I realize that these are details that fall well beneath the headlines that are used by the computer algorithms to trade, but eventually these details will be the headlines. Until then, we will see more spin, as was evidenced in last week's retail sales report. The Wall Street Journal reported that "retail sales rose 1.1% to a seasonally adjusted $421.4 billion, the Commerce Department said Wednesday. January's increase was revised up to 0.2% from a 0.1% earlier estimate. The report shows consumers absorbing the combined strains of stagnant incomes, rising gasoline prices and a two-percentage-point increase in the payroll tax that went into effect at the start of the year." Bloomberg jumped on the investigative reporting bandwagon, commenting that "sales at U.S. retailers climbed twice as much as forecast in February, showing improving job prospects are helping consumers and the economy overcome higher taxes and gasoline prices." Extrapolating the reported increase in retail sales, Joe LaVorgna, the lead economist at Deutsche Bank Securities, raised his forecast for first-quarter GDP to a 3 percent pace from a 1.5 percent prior estimate.
Once again, the devil is in the details. When we pull out the seasonal adjustment in the Census report that led to the $4.4 billion sequential gain in retail sales, or a 1.1% increase, we find that sales actually declined $1.3 billion for the month of February. This is depicted in the chart supplied by ZeroHedge below. This was the first sequential decline in sales for the month of February since 2010. That might be useful information for investors to have since the corporate earnings that rely on these sales are not seasonally adjusted.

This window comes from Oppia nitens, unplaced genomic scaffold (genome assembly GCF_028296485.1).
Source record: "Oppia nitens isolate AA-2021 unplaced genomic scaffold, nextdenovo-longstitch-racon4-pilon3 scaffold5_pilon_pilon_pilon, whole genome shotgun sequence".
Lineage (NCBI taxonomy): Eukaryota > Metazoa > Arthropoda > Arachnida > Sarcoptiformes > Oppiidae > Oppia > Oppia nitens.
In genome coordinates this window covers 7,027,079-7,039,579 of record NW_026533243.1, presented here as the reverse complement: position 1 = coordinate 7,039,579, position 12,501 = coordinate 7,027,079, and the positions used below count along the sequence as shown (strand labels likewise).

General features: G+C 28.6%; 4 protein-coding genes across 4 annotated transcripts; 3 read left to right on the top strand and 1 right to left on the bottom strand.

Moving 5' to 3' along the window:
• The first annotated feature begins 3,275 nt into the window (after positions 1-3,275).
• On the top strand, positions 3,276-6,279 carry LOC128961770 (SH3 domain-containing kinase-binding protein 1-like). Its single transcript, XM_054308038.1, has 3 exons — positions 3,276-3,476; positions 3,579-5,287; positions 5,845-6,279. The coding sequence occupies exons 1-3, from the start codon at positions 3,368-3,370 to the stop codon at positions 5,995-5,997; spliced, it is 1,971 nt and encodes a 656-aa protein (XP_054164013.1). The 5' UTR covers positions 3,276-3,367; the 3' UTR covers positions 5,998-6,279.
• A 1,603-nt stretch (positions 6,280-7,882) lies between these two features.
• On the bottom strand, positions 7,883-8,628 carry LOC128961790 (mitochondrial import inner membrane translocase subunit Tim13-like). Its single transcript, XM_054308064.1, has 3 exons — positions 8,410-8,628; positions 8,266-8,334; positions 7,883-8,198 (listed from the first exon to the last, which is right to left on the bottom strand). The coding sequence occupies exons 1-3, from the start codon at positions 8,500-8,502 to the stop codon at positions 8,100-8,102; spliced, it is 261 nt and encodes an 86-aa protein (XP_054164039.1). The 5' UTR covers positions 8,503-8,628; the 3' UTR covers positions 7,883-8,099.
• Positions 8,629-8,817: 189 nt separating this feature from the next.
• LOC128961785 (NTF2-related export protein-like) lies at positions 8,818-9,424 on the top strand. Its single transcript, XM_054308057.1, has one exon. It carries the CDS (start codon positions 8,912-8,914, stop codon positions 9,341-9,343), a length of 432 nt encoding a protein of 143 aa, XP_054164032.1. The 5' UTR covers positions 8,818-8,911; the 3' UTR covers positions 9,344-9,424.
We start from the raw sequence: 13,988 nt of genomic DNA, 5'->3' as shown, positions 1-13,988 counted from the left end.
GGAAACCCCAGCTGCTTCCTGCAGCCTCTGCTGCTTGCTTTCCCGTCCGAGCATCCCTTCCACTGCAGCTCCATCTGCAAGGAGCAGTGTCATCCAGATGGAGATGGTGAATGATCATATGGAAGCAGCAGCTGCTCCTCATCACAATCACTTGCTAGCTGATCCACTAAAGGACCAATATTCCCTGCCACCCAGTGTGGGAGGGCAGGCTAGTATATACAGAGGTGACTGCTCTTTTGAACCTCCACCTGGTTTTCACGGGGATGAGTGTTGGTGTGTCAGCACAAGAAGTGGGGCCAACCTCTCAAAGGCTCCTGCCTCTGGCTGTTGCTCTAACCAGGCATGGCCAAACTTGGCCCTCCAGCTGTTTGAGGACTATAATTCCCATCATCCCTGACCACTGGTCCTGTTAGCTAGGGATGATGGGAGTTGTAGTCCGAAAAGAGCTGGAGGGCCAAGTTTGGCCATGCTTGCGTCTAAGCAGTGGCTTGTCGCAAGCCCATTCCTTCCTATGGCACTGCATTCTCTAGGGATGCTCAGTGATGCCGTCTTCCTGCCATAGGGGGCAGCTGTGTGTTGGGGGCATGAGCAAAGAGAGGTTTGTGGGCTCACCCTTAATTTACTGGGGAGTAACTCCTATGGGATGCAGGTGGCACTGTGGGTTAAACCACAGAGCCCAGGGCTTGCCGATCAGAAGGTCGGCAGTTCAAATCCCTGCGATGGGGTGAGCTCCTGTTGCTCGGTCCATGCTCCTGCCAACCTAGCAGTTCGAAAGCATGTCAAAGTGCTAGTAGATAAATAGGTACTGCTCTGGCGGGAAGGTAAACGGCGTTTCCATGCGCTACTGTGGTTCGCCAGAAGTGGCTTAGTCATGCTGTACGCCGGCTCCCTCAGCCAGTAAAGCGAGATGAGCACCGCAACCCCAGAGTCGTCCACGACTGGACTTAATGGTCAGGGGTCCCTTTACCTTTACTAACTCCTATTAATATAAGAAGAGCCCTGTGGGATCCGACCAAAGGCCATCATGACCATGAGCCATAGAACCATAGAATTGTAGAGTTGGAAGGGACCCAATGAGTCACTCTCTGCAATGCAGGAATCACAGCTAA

Based on my research, the increase in consensus estimates for economic growth by the Wall Street punditry doesn't make much sense. The pundits are lost in the minutia of high-frequency economic reports, losing sight of the macroeconomic themes that dictate long-term trends. They are anticipating stock market wealth magically trickling down to the consuming masses, but it isn't happening. The last I checked, your 401k doesn't come with an ATM card. Nor can a homeowner spend the equity gained over the past 18 months as home values have recovered, unless that homeowner is an investor flipping a property purchased in a depressed market within the past two years. This is why the rate of consumer spending growth, otherwise known as Personal Consumption Expenditures (PCE), continues to decline on a year-over-year basis, as seen in the chart below.